Wednesday, May 13, 2015


In the past years, there have been few things that made me happier than the rehabilitation of the egg as a health food. It is really up there with the comeback of leggings and the birth of my children. Really, I love eggs. I love them in all their gastronomic incarnations and for their simple beauty (please check my humble Pinterest homage, "The Egg Came First"). In fact, I'm pretty sure my elder days will see me as an Italian-American version of Edith Massey's Egg Lady, juggling hard-boiled eggs in the air and dishing out frittatas left and right. You've been warned.

You can only imagine how I felt when I found the recipe for "pasta with a fried egg" in a tome of ancient traditional Italian recipes that a friend gave me when I moved to the United States. The dish is from Calabria, the region of bold and spicy flavors, and is so simple and genius I could not believe I had spent thirty years of my life without it.

So, what's pasta with a fried egg about? Well, it is simply good-quality spaghetti tossed with extra-virgin olive oil, red pepper flakes, and pecorino, and then topped with a fried egg. Once the dish is presented to you in all its sunny cheerfulness, you just break the egg with a fork and release the runny yolk for your personal, instant mini-carbonara.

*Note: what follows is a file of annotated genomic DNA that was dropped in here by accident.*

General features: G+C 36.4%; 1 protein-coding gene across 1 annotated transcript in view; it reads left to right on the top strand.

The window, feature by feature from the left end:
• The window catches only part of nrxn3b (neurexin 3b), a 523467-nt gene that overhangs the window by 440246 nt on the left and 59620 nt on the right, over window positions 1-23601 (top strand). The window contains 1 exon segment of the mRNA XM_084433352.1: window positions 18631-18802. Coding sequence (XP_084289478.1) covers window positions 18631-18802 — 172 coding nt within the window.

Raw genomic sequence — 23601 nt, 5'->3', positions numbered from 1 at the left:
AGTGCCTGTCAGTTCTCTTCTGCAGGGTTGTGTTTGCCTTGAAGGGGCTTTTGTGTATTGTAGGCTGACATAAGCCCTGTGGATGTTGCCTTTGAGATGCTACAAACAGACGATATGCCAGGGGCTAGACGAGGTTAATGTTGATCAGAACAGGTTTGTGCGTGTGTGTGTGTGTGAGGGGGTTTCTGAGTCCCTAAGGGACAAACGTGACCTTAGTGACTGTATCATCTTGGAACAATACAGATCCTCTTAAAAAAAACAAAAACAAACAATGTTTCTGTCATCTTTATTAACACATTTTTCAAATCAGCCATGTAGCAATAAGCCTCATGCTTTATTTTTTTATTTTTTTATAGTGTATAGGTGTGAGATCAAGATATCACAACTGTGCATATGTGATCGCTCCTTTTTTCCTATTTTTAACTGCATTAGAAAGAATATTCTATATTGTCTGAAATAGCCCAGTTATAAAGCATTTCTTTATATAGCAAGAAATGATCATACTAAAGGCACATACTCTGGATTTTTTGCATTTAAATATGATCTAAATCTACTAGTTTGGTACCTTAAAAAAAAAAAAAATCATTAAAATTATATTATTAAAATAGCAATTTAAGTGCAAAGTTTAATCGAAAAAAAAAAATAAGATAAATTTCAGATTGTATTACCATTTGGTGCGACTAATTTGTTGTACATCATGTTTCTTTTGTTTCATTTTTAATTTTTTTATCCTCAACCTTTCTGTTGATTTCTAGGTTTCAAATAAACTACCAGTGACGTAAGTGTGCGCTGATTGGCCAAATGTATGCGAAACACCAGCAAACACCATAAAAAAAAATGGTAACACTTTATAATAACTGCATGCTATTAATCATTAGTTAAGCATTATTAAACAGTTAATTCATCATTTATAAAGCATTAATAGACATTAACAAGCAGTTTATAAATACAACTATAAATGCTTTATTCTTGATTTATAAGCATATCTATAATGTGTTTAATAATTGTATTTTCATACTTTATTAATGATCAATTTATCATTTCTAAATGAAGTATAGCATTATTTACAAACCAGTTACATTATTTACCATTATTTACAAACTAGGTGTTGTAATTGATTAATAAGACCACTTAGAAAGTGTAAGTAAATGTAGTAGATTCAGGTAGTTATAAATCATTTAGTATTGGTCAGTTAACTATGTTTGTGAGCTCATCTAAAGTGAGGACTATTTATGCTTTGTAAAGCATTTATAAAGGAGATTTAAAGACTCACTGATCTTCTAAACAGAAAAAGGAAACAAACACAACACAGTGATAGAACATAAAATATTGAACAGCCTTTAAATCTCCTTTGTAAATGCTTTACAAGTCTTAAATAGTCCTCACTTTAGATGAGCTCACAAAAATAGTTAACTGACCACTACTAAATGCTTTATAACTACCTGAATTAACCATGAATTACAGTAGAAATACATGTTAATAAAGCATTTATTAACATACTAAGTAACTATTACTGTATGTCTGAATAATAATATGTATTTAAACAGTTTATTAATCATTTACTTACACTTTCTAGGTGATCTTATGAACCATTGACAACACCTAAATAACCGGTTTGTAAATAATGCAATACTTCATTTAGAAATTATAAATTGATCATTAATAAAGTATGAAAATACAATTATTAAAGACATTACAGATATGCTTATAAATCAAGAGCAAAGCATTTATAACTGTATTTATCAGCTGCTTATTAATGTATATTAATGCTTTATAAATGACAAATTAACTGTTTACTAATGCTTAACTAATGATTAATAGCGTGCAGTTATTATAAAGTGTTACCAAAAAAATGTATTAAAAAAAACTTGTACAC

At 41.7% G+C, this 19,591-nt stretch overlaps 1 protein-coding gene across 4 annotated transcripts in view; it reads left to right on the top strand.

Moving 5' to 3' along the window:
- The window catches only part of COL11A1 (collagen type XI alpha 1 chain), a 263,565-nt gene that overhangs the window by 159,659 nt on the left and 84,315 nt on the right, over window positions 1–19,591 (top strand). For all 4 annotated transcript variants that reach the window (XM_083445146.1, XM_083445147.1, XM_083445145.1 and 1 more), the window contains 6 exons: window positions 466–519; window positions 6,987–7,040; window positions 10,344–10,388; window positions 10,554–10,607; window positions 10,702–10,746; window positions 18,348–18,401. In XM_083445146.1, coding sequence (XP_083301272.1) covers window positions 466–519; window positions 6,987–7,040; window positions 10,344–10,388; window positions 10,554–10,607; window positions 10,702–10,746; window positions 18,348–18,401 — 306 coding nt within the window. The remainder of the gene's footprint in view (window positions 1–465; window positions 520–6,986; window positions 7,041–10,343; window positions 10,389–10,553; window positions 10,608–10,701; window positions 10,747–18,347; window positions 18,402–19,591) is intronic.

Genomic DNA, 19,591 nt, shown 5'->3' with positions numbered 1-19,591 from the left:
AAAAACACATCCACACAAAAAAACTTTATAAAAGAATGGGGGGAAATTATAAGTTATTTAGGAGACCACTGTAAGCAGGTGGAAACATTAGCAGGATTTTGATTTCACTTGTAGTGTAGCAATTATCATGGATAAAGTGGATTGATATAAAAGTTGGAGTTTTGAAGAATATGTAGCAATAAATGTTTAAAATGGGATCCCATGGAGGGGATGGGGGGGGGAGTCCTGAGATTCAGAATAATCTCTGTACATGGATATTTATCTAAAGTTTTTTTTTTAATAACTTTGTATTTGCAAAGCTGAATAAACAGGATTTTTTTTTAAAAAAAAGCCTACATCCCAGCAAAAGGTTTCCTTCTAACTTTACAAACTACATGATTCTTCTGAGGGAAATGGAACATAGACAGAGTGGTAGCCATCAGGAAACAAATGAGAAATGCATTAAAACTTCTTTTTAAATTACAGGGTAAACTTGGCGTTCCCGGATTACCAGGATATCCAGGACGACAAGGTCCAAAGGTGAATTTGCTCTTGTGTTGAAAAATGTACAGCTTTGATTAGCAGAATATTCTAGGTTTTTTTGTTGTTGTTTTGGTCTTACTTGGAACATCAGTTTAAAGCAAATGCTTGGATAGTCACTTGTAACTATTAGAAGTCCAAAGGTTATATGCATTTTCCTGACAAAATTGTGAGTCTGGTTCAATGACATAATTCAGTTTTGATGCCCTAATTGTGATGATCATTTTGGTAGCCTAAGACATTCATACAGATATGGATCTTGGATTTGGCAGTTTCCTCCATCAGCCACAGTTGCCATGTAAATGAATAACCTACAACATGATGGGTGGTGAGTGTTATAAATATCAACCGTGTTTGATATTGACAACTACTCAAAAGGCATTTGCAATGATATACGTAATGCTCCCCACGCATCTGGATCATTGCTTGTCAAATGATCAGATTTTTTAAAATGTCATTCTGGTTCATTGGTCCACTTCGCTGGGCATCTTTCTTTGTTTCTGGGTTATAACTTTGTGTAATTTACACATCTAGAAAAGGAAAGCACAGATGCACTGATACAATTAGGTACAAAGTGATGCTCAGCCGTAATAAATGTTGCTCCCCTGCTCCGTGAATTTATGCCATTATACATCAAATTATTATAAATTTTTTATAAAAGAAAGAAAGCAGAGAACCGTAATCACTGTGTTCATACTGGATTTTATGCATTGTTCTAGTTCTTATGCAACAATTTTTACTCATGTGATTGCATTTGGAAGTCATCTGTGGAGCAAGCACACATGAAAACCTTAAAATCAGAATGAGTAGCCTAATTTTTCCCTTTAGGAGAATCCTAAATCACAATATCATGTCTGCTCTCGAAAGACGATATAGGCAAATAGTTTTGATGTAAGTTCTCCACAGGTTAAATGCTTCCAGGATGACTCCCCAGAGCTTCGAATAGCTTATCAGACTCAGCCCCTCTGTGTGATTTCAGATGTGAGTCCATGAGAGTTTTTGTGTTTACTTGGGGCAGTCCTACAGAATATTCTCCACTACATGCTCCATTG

The first time I made it for myself and Mr Bee, we became almost giddy with joy. This spicy, hearty pasta was flavorful and creamy, and probably one the best examples of old-Italy comfort food. Also, for someone as lazy and perennially late as I am, I could not get over about how easy it was to make.

Now to the important stuff. For a dish this simple, the pasta needs to be good quality, which means it needs to have flavor on its own and be able to keep "al dente" (many low-quality pasta turn to glue a minute after you take them out of the pot). For the past few years, I've been using Trader Joe's organic spaghetti, but they've recently changed brand, and I still need to test it. I think De Cecco pasta should work, and you definitely can use hardier long pasta like Venetian bigoli or bucatini. In a pinch, and for a healthy accent, I like to use Trader Joe's whole-wheat pasta, which has surprising great bite and taste. I know that's not traditional, but we're not purists here: We just have standards, right? One last piece of advice: I would not use egg pasta; as much as I love eggs, that would be redundant.

So let's celebrate the good weather we're having and the decreasing pollen count with a simple, quick, cheap, and happy pasta that is as fun to serve as it is to eat. And for the hearts of stone out there, how can you resist that yolk's adorable stare? DIG IN.


Makes 4 portions

10 oz spaghetti (good quality)
1/2 C grated Pecorino